Ricardo and Isabel Nirenberg since 1998
Three Poems by Ricky Garni
FORK IN THE ROAD
I wish I had just stared at my first computer when it was wrapped in cardboard,
and instead of opening it had gone down to the lake instead, with a borrowed canoe,
and took that old canoe out into the middle of the lake and looked for geese flying about,
although there are few geese at the lake, flying about.
It was raining that Saturday. I sat down on the floor instead and plunged the knife into the
cardboard, until there was nothing left except a computer in the center of a pile of cardboard.
I remember a long parade of ants marching from the kitchen into the living room, and the rain
was tremendous. Some were stuck in the styrofoam. The lucky ones escaped.
The putt-putt of the mail truck down the street
is not like the rumble rumble of the milk truck
at dawn. By the time the milk is delivered,
the milkman is at home and opening up his mail.
What is this? he says. And goes to bed. You know,
the milkman goes to bed at noon.
I would like to be a painter so that I could insert myself
into all of my paintings even the nature landscapes filled
with flora and fauna and of course one lone shepherd.
Or Op Art or Trompe l'oeil in which I am cannily escaping
my own frame. I could be inside a sculpture shadow in
De Chirico or nestled snuggly in a teardrop in Man Ray.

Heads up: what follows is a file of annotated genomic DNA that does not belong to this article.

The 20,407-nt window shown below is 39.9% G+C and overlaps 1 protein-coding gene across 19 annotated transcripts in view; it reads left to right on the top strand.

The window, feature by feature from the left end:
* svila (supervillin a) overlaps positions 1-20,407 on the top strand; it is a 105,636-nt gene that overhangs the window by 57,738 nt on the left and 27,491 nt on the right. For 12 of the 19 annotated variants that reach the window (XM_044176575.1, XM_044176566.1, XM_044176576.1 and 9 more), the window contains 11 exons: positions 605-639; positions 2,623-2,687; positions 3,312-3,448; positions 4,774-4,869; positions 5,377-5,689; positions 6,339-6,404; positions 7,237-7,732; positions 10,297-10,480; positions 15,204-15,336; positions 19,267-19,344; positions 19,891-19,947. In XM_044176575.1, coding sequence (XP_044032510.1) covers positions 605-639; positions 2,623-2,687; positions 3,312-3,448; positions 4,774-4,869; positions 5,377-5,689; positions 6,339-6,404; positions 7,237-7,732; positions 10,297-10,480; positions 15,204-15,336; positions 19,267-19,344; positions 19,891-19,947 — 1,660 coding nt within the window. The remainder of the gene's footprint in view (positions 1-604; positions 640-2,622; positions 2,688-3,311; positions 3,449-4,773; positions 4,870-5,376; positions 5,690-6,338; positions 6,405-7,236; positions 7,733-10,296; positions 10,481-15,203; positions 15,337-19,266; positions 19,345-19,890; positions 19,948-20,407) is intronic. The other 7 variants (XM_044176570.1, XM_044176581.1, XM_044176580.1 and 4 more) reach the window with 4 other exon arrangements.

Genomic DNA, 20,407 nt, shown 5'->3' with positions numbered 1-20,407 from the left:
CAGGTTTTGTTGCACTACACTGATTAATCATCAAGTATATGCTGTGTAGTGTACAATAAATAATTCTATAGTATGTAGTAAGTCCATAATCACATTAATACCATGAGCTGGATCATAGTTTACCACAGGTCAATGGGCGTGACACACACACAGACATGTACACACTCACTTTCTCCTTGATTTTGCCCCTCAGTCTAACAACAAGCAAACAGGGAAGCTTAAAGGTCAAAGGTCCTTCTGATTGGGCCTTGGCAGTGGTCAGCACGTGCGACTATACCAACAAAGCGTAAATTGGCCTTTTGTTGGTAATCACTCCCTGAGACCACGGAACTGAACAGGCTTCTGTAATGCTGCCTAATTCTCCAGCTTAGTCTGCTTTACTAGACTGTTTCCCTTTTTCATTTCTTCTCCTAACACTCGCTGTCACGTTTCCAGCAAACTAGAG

Cityscapes would be the easiest of all insertions,
with all the noise and rumble and passersby –
but I would have to avoid the crashing JMW waves
for safety's sake and of course the lonely sailboats
on the wide expanses of his famous waters. Once
I fall in love, which I plan to do, I wouldn't be
above inserting a second shepherd or a first mate
on a schooner or two people, one being a gent,
sharing a hot dog on Fifth Avenue with extra 'kraut
but of course no ketchup, even if it meant knowing
that it would one day be only be one person, one
hot dog, 'kraut, no ketchup and one day no people,
no hot dog, and one street, on a beautiful, warm,
sunny, city day.
Author Ricky Garni grew up in Florida and Maine, was educated at Exeter and Duke, and has lived off and on in the Triangle since 1977. Over the years he has worked as a teacher, wine merchant, studio musician, composer and graphic designer. He began writing poetry in 1978, and has produced over forty volumes of prose and poetry since 1995. He has been nominated for the Pushcart Prize on seven occasions.